UNHCR suspends repatriation to parts of South Sudan in wake of increased insecurity
GENEVA, March 21 (UNHCR) - The UN refugee agency's repatriation of refugees to the Central and Western Equatoria regions of south Sudan has been suspended following fighting in Yambio on Saturday night near the compound of a non-governmental organization and a deadly attack on UNHCR in Yei last week.
A security review of the situation for returning refugees and refugee agency staff is underway.
"Even though UNHCR staff were not directly targeted in Yambio, in view of the extremely volatile situation we have decided to relocate two members of our staff who are based there," UNHCR spokeswoman Jennifer Pagonis told a regular briefing of journalists in Geneva.
Other humanitarian agencies were withdrawing their staff from Yambio. UNHCR is also relocating 24 international staff from its operations in Yei, Kajo Keji and Tambura to safer locations in south Sudan for two weeks.
The decision to suspend the repatriation has an immediate effect on refugees currently in the Central African Republic, Uganda and the Democratic Republic of the Congo who were expecting to return to the Yei, Yambio and Kajo Keji areas of South Sudan. From Wednesday onwards repatriation to Tambura will also be suspended.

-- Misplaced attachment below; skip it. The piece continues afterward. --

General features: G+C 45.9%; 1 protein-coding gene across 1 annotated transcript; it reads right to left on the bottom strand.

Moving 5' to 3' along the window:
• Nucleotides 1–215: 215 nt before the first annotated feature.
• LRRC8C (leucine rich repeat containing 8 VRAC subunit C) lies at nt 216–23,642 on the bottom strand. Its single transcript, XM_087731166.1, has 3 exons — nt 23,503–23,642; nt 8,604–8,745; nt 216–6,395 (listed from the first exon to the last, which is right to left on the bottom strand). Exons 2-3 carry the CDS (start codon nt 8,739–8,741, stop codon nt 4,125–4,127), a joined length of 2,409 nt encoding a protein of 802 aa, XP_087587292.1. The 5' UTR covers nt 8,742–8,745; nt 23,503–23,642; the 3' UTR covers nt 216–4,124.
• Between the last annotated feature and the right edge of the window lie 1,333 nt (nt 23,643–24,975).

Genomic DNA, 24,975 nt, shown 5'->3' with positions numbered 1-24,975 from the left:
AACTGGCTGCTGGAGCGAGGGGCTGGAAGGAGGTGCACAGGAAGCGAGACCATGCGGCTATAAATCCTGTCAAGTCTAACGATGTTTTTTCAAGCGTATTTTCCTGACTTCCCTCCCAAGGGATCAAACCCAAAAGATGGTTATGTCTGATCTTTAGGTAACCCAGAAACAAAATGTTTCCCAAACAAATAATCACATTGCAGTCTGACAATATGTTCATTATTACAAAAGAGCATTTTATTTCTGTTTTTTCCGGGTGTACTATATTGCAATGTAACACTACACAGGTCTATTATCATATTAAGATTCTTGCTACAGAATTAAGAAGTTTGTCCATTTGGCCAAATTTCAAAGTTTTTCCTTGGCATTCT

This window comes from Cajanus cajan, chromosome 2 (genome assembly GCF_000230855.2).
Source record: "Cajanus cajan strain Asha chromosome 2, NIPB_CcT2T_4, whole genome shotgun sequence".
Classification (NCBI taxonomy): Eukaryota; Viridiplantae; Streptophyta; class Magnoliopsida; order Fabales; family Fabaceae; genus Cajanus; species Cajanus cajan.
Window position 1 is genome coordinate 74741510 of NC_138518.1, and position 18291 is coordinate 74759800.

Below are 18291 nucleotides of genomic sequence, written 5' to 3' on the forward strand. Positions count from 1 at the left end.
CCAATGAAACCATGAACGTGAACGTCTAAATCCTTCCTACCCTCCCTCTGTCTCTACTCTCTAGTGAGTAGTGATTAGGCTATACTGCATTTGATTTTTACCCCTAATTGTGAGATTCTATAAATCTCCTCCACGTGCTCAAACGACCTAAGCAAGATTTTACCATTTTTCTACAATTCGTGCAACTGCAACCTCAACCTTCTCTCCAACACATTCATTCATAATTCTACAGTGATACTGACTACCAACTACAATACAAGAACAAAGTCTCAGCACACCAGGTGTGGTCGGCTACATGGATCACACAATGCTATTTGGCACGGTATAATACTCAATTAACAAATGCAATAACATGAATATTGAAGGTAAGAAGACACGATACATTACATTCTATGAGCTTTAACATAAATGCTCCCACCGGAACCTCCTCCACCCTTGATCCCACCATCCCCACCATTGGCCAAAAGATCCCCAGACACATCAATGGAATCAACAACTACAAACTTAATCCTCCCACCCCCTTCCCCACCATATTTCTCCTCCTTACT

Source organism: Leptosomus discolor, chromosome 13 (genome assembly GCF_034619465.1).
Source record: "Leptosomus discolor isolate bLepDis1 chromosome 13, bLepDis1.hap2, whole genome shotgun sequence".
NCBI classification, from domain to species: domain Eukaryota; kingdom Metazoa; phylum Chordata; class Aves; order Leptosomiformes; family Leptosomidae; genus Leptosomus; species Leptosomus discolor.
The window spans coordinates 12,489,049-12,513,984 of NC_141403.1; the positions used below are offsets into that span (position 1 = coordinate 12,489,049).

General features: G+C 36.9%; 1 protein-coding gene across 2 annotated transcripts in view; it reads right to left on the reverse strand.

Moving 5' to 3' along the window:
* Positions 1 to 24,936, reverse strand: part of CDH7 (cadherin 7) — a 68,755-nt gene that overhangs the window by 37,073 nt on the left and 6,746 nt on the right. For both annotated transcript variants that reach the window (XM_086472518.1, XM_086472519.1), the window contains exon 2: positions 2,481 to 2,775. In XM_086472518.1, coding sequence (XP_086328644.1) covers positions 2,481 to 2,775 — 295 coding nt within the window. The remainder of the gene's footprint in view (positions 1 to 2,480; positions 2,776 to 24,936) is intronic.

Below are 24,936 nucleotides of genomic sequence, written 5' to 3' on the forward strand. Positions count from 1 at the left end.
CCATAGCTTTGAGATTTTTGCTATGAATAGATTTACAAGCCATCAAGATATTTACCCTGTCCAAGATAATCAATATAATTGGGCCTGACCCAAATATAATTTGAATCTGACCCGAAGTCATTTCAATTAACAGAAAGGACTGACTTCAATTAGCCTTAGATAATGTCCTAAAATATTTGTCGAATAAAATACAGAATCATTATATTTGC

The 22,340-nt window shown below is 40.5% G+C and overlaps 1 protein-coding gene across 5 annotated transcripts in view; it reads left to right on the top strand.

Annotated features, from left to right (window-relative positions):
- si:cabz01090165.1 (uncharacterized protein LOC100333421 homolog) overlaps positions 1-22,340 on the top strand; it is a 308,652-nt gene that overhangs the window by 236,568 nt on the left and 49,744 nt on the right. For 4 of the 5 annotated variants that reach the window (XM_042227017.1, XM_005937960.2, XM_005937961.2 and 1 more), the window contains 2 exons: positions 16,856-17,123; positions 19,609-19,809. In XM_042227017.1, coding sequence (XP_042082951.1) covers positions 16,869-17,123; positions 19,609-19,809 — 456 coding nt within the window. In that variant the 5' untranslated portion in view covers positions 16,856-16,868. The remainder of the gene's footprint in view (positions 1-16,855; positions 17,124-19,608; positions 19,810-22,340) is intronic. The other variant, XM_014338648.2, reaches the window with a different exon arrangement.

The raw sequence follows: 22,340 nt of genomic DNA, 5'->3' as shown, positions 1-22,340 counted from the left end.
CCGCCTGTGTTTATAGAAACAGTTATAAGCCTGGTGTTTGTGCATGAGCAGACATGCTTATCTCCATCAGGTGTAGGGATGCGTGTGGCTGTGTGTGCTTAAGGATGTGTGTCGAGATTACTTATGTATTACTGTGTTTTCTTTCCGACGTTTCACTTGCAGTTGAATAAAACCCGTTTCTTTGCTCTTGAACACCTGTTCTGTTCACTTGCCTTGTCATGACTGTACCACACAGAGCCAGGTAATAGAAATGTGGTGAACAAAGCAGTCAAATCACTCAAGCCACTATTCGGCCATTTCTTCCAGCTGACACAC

The repatriation from Ethiopia to the Blue Nile region of eastern south Sudan due to start next week is unaffected by the decision. An agreement on refugee returns between Uganda, Sudan and UNHCR is still expected to be signed on March 27 in Kampala, although the first refugee movements from Uganda, scheduled to start the following day, are now on hold.
The fighting in Yambio follows a violent incident last Wednesday, when a guard was killed and a UNHCR staff member and guard seriously wounded in an attack by armed intruders on the refugee agency's compound in Yei. The two wounded were evacuated to Nairobi, Kenya for medical treatment.
"One of them, an international member of staff, remains in a critical but stable condition. The other, who was working as a guard, is now out of danger," Pagonis said.
Although a peace deal was signed in January 2005 which officially ended the 21-year-long civil war between the north and the south, security in the south remains precarious because of inter-ethnic tensions and rivalries.
On Tuesday, UNHCR sent a team from Geneva to assess the security situation in south Sudan and evaluate the measures needed to ensure the security and safety of staff. The director of UNHCR's Sudan operation, Jean-Marie Fakhouri arrived in Juba, south Sudan on Monday and will travel in the region over the next few days.
UNHCR only started its repatriation to south Sudan in December last year, with the first convoy from Kakuma camp in northern Kenya to Bor area, in Jongley state, and to Kapoeta area, in Eastern Equatoria. So far, approximately 1,400 refugees from south Sudan have been repatriated from CAR and Kenya.
Before the suspension UNHCR had expected some 58,000 refugees to return to the war-shattered south before the rainy season started mid-year.
There are still some 350,000 Sudanese refugees from south Sudan in neighbouring countries and some four million more displaced within Sudan as a result of the civil war.